Classical Texts in Psychology
Christopher D. Green
York University, Toronto, Ontario
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Psychology and Industrial Efficiency
Hugo Münsterberg (1913)
CHAPTER 19: THE SATISFACTION OF ECONOMIC DEMANDS
EVERY economic function comes in contact with the mental life of man, first from the fact that the work is produced by the psyche of personalities. This gave us the material for the first two parts of our discussion. We asked what mind is best fitted for the particular kind of work, and how the mind can be led to the best output of work. But it is evident that the real meaning of the economic process expresses itself in an entirely different contact between work and mind. The economic activity is separated from all other processes in the world, not by the fact that it involves labor and achievement by personalities, but by the fact that this labor satisfies a certain group of human desires which we acknowledge as economic. The mere performance of labor, with all the psychical traits of attention and fatigue and will-impulses and personal qualities, does not in itself constitute anything of economic value. [p. 244] For instance, the sportsman who climbs a glacier also performs such a fatiguing activity which demands the greatest effort of attention and will; and yet the psychotechnics of sport do not belong in economic psychology, because this mountain climbing does not satisfy economic desires. The ultimate characteristic which designates an activity as economic is accordingly a certain effect on human souls. The whole whirl of the economic world is ultimately controlled by the purpose of satisfying certain psychical desires. Hence this psychical effect is still more fundamental for the economic process than its psychical origin in the mental conditions of the worker. The task of psychotechnics is accordingly to determine by exact psychological experiments how this mental effect, the satisfaction of economic desires, can be secured in the quickest, in the easiest, in the safest, in the most enduring, and in the most satisfactory way.
But we must not deceive ourselves as to the humiliating truth that so far not the slightest effort has been made toward the answering of this central scientific question. If the inquiry into the psychical effects were really to be confined to this problem of the ultimate satisfaction of economic desires, scientific psychology could not contribute any results and could not offer anything but hopes [p. 245] and wishes for the future. At the first glance it might appear as if just here a large amount of literature exists; moreover, a literature rich in excellent investigations and ample empirical material. On the one side the political economists, with their theories of economic value and their investigations concerning the conditions of prices and the development of luxury, the calculation of economic values from pleasure and displeasure and many similar studies, have connected the economic processes with mental life; on the other side the philosophers, with their theories of value, have not confined themselves to the ethical and æsthetic motives, but have gone deeply into the economic life too. While such studies of the economists and of the philosophers are chiefly meant to serve theoretical understanding, it might seem easy to deduce from them technical practical prescriptions as well. If we know that under particular conditions certain demands will be satisfied, we draw the conclusion that we must realize those conditions whenever such demands are to be satisfied. The theoretical views of the economists and of the philosophers of value might thus be directly translated into psychotechnical advice.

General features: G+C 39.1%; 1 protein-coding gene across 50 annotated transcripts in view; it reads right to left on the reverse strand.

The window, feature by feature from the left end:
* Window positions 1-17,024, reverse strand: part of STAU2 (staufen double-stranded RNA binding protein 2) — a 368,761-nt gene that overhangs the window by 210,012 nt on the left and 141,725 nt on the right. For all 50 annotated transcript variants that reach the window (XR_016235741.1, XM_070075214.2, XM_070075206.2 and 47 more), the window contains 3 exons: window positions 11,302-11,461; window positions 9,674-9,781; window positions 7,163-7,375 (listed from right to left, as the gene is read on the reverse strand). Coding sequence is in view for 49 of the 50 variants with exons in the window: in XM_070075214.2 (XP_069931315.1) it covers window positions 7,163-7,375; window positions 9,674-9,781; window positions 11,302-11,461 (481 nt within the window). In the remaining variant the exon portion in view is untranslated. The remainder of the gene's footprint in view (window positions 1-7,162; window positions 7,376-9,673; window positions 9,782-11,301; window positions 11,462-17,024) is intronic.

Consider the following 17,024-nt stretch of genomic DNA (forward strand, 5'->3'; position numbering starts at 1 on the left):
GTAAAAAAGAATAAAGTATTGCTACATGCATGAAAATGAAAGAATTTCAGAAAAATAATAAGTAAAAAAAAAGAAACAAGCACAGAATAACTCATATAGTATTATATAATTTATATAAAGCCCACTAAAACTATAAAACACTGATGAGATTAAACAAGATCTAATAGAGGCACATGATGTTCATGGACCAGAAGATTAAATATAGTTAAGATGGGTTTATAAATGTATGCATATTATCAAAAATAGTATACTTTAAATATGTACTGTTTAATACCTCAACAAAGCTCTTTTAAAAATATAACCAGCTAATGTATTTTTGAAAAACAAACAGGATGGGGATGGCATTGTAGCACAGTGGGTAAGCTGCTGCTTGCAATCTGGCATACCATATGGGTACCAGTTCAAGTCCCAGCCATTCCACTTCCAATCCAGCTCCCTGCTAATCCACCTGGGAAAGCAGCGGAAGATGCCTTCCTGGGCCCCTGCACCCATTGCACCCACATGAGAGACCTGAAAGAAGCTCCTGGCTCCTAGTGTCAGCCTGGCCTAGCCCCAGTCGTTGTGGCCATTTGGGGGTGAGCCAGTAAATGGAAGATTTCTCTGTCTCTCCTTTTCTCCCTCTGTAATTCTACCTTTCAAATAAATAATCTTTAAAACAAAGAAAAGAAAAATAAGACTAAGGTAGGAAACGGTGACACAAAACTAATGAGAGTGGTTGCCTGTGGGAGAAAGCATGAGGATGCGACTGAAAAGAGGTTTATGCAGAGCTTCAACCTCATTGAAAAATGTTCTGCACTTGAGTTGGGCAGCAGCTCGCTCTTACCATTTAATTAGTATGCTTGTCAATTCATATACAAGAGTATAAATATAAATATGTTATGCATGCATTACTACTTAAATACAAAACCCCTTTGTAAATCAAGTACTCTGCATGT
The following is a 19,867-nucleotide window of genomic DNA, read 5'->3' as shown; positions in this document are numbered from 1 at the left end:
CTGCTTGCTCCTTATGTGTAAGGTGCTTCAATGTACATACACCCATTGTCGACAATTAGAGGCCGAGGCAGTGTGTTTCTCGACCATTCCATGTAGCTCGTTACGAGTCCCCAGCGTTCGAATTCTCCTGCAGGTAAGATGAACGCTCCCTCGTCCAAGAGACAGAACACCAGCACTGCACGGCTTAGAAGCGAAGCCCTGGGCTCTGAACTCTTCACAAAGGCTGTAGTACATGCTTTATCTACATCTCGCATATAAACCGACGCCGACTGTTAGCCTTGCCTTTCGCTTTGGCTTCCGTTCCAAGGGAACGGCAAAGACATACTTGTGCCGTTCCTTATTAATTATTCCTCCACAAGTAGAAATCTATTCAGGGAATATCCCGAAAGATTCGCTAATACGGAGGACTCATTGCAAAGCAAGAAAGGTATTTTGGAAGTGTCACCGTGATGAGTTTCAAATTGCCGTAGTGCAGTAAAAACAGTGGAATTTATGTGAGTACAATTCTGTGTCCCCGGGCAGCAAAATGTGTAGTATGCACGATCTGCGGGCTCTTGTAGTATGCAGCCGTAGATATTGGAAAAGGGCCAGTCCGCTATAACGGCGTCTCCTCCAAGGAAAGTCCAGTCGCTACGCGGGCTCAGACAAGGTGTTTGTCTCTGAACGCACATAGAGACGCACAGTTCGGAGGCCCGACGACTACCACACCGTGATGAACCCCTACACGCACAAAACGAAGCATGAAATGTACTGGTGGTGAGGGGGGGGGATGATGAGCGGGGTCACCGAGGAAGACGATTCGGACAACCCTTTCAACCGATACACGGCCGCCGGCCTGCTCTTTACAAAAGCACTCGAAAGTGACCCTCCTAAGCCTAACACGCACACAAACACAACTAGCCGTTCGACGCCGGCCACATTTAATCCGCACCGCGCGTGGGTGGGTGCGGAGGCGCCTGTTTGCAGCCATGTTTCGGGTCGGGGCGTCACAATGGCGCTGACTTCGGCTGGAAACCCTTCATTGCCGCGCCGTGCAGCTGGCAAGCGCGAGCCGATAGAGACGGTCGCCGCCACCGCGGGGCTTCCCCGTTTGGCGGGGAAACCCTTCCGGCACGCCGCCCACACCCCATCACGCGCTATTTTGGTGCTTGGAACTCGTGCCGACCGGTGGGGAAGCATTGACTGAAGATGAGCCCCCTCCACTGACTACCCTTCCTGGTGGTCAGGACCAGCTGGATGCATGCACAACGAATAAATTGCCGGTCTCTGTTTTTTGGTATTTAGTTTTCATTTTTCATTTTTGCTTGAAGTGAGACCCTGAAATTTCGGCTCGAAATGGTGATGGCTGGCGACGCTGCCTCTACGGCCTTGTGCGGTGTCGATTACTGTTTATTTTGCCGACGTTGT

As soon as we look deeper into the situation, we must recognize that this surface impression [p. 246] is entirely misleading. Certainly whenever the philosophers or political economists discuss the problems of value and of the satisfaction of human demands, they are using psychological terms, but the whole meaning which they attach to these terms, feeling, emotion, will, desire, pleasure, displeasure, joy, and pain, is essentially different from that which controls the causal explanations of scientific psychology. We cannot enter into the real fundamental questions here, which are too often carelessly ignored even in scientific quarters. Too often psychology is treated, even by psychologists, as if it covered every possible systematic treatment of inner experience, and correspondingly outsiders like the economists fancy that they are on psychological ground and are handling psychological conceptions as soon as they make any statements concerning the inner life. But if we examine the real purposes and presuppositions of the various sciences, we must recognize that the human experience can be looked on from two entirely different points of view. Only from one of the two does it present itself as psychological material and as a fit object for psychological study. From the other point of view, which is no less valuable and no less important for the understanding of our inner life, human experience offers itself as a reality with which psychology [p. 247] as such has nothing to do, even though it may be difficult to eliminate the usual psychological words.